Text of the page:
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CHAPTER 12

The Economics of Information

© 2017 by McGraw-Hill Education. All Rights Reserved. Authorized only for instructor use in the classroom. No reproduction or distribution without the prior written consent of McGraw-Hill Education.
Learning Objectives
1. Identify strategies to manage risk and uncertainty,
including diversification and optimal search strategies.
2. Calculate the profit-maximizing output and price in an
environment of uncertainty.
3. Explain why asymmetric information about “hidden
actions” or “hidden characteristics” can lead to moral
hazard and adverse selection, and identify strategies for
mitigating these potential problems.
4. Explain how differing auction rules and information
structures impact the incentives in auctions, and
determine the optimal bidding strategies in a variety of
auctions with independent or correlated values.

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The Mean and the Variance
Measuring Uncertain Outcomes
• A variable that measures the outcome of an
uncertain event is called a random variable.
– Probabilities can be attached to different values of a
random variable that denote the chance that a value
occurs.
• Information about uncertain outcomes can be
summarized by the mean (or, expected value)
and variance of a random variable.

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The Mean and the Variance

Measuring Uncertain Outcomes: Mean


• The mean of a random variable is the sum of the
probabilities that different outcomes will occur
multiplied by the resulting payoffs.
• If 𝑥1 , 𝑥2 , … , 𝑥𝑛 denote the possible outcomes of
the random variable and 𝑞1 , 𝑞2 , … , 𝑞𝑛 the
corresponding probabilities of the outcomes, then
the mean of 𝑥 is:
𝐸 𝑥 = 𝑞1 𝑥1 + 𝑞2 𝑥2 + … + 𝑞𝑛 𝑥𝑛
, where 𝑞1 + 𝑞2 , + ⋯ + 𝑞𝑛 = 1.
• The mean does not provide information about the
risk associated with the random variable.
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The Mean and the Variance
Measuring Uncertain Outcomes:
Variance and Standard Deviation
• The variance of a random variable is the sum of the
probabilities that different outcomes will occur multiplied
by the squared deviation from the mean of the resulting
payoffs.
• If 𝑥1 , 𝑥2 , … , 𝑥𝑛 denote the possible outcomes of the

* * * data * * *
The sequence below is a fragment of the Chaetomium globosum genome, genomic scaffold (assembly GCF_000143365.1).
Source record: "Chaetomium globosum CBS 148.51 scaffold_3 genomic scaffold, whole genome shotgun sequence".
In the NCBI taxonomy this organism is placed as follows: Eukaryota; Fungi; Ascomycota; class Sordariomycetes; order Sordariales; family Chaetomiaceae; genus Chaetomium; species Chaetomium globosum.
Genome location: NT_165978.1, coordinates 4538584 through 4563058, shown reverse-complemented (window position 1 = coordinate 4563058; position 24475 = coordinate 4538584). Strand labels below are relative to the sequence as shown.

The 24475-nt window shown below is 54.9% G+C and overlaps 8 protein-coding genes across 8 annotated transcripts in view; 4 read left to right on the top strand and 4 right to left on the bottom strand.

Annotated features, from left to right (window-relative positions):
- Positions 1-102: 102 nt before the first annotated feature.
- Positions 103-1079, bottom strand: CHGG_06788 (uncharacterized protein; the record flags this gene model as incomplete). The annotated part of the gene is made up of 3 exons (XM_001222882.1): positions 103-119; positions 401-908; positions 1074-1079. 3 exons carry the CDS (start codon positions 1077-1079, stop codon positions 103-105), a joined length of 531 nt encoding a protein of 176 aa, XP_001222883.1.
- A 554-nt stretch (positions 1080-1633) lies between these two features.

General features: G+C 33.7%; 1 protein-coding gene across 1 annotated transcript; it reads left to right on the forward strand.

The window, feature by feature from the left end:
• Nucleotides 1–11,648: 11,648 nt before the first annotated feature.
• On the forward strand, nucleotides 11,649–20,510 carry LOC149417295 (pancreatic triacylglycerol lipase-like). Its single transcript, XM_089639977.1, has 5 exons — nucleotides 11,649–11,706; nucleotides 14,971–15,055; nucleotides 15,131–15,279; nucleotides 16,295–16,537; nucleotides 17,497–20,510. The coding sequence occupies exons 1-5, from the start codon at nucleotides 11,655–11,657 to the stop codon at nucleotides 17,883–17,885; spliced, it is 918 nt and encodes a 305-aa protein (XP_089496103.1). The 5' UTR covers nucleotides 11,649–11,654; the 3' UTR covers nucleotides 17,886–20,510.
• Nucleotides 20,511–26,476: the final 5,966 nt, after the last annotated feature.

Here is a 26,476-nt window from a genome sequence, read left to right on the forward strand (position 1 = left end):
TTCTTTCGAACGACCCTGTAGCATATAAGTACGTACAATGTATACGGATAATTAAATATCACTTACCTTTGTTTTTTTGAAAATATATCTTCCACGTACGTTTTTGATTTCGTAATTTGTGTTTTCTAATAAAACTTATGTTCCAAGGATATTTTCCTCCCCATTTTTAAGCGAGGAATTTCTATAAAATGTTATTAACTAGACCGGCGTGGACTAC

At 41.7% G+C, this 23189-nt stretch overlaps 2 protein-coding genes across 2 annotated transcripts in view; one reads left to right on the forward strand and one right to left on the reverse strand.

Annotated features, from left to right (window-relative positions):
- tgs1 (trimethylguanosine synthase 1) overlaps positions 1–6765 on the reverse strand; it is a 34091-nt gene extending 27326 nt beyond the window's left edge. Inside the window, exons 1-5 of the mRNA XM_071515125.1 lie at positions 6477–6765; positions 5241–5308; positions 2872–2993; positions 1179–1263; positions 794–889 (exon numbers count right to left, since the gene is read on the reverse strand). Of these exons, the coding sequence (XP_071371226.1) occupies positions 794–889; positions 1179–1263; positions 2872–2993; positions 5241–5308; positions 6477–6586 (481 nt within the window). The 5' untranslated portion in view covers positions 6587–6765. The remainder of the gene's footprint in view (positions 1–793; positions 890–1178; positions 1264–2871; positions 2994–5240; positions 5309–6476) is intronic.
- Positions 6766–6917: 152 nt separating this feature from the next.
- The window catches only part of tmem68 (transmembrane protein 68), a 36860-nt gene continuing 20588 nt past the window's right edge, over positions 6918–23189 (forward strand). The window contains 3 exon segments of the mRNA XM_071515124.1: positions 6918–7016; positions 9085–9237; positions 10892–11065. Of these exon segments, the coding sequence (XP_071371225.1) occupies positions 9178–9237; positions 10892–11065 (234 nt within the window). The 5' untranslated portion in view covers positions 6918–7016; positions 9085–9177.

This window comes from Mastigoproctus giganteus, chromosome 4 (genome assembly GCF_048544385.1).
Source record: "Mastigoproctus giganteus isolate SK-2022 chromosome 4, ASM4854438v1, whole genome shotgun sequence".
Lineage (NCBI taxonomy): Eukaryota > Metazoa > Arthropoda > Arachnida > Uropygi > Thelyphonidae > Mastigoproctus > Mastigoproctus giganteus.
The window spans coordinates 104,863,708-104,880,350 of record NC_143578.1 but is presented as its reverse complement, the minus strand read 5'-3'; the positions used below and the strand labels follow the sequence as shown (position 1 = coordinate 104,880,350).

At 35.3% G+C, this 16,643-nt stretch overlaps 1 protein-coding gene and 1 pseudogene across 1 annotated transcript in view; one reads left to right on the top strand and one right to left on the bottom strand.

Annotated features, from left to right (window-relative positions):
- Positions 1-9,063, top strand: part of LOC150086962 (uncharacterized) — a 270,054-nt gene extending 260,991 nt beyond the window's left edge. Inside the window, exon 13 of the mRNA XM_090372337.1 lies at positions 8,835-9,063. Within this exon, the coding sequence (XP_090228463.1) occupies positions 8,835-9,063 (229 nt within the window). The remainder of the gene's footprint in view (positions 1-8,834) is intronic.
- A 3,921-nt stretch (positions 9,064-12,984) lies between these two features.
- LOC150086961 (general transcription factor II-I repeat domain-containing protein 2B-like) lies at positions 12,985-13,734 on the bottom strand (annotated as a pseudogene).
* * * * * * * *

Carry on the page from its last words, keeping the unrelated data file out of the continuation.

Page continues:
random variable, their corresponding probabilities are
𝑞1 , 𝑞2 , … , 𝑞𝑛 , and the expected value of 𝑥 is 𝐸 𝑥 , then
the variance of 𝑥 is:
𝜎2
= 𝑞1 𝑥1 − 𝐸 𝑥 2 + 𝑞2 𝑥2 − 𝐸 𝑥 2 + …
+ 𝑞𝑛 𝑥𝑛 − 𝐸 𝑥 2
• The variance is a common measure of risk.
• The standard deviation is the positive square root of the
variance: 𝜎 = 𝜎 2 . © 2017 by McGraw-Hill Education. All Rights Reserved.
12-5
Uncertainty and Consumer Behavior

Risk Aversion
• Attitudes toward risk differ among consumers.
– A risk-averse consumer prefers a sure amount of $𝑀
to a risky prospect with an expected value of $𝑀.
– A risk-loving consumer prefers a risky prospect with
an expected value of $𝑀 to a sure amount of $𝑀.
– A risk-neutral consumer is indifferent between a
risky prospect with an expected value of $𝑀 and a
sure amount of $𝑀.

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Uncertainty and Consumer Behavior
Managerial Decisions with
Risk-Averse Consumers: Product Quality
• Risk analysis can used to examine situations where
consumers are uncertain about product quality.
• Consider a consumer who regularly uses Brand X. If a
new product enters the market, Brand Y, under what
conditions will the consumer be willing to try the new
product?
– Issues to overcome and consider:
• Relative certainty about Brand X.
• At equal prices among other things, a risk averse consumer will
continue to purchase Brand X, since a risk averse consumer prefers
the sure thing (Brand X) to a risky prospect (Brand Y).
– Two tactics can be employed to induce a risk averse
consumer to try a new product:
• Lower the price of Brand Y.
• Try to convince consumer the new product’s quality is higher than the
old product. © 2017 by McGraw-Hill Education. All Rights Reserved.
12-7
Managerial Decisions with Risk-
Averse Consumers
• Chain stores: may be in a firm’s best interest to
become part of a chain store
– Standardization, reputation, increased chance of
survival
• Online reviews
• Insurance: the fact that consumers are risk
averse implies they are willing to pay to avoid
risk.

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Uncertainty and Consumer Behavior
Consumer Search
• To identify the low-price seller from among
many firms selling an identical product,
consumers sometimes incur a cost, 𝑐, to obtain
each price quote.
• After observing each price quote, a consumer
faces must weigh the expected benefit from
acquiring an additional price quote with the
additional cost.

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Uncertainty and Consumer Behavior

Consumer Search
• Suppose that three-quarters of stores in a market
charge $100 and one-quarter charge $40.
– A consumer observing a price of $40 should stop
searching since there is no price below $40.
– What should a risk-neutral consumer do after observing